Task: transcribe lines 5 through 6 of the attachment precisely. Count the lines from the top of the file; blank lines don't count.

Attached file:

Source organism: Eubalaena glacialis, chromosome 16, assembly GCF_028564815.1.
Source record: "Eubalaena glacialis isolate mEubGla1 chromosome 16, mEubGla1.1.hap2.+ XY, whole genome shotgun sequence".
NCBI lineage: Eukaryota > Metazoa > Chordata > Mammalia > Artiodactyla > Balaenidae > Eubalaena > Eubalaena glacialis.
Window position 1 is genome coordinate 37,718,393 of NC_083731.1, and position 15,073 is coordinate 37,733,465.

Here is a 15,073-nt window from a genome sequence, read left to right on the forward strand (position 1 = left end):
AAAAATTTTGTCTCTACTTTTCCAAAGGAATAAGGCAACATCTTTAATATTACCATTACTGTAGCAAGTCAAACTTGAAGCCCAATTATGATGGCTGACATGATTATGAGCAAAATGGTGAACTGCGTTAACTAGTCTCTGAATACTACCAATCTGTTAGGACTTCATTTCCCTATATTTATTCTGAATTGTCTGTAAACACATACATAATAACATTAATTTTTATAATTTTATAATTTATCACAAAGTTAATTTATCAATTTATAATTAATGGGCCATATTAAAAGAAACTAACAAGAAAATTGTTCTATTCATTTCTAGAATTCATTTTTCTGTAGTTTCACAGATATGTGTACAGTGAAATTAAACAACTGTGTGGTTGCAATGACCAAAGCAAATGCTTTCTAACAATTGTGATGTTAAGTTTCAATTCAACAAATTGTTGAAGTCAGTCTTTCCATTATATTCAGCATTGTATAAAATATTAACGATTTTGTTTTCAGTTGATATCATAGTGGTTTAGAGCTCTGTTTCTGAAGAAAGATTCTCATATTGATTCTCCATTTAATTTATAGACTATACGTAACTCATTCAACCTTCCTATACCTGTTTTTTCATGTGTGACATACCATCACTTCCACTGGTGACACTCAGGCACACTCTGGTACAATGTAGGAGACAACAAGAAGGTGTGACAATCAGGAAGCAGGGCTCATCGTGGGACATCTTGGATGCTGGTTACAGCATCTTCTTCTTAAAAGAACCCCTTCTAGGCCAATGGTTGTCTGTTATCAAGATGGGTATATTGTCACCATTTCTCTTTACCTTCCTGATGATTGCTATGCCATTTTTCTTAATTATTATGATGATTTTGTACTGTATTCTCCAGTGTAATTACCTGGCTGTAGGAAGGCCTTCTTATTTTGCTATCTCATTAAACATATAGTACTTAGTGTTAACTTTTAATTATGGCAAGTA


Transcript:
Here is a 15,073-nt window from a genome sequence, read left to right on the forward strand (position 1 = left end):
AAAAATTTTGTCTCTACTTTTCCAAAGGAATAAGGCAACATCTTTAATATTACCATTACTGTAGCAAGTCAAACTTGAAGCCCAATTATGATGGCTGACATGATTATGAGCAAAATGGTGAACTGCGTTAACTAGTCTCTGAATACTACCAATCTGTTAGGACTTCATTTCCCTATATTTATTCTGAATTGTCTGTAAACACATACATAATAACATTAATTTTTATAATTTTATAATTTATCACAAAGTTAATTTATCAATTTATAATTAATGGGCCATATTAAAAGAAACTAACAAGAAAATTGTTCTATTCATTTCTAGAATTCATTTTTCTGTAGTTTCACAGATATGTGTACAGTGAAATTAAACAACTGTGTGGTTGCAATGACCAAAGCAAATGCTTTCTAACAATTGTGATGTTAAGTTTCAATTCAACAAATTGTTGAAGTCAGTCTTTCCATTATATTCAGCATTGTATAAAATATTAACGATTTTGTTTTCAGTTGATATCATAGTGGTTTAGAGCTCTGTTTCTGAAGAAAGATTCTCATATTGATTCTCCATTTAATTTATAGACTATACGTAACTCATTCAACCTTCCTATACCTGTTTTTTCATGTGTGACATACCATCACTTCCACTGGTGACACTCAGGCACACTCTGGTACAATGTAGGAGACAACAAGAAGGTGTGACAATCAGGAAGCAGGGCTCATCGTGGGACATCTTGGATGCTGGTTACAGCATCTTCTTCTTAAAAGAACCCCTTCTAGGCCAATGGTTGTCTGTTATCAAGATGGGTATATTGTCACCATTTCTCTTTACCTTCCTGATGATTGCTATGCCATTTTTCTTAATTATTATGATGATTTTGTACTGTATTCTCCAGTGTAATTACCTGGCTGTAGGAAGGCCTTCTTATTTTGCTATCTCATTAAACATATAGTACTTAGTGTTAACTTTTAATTATGGCAAGTA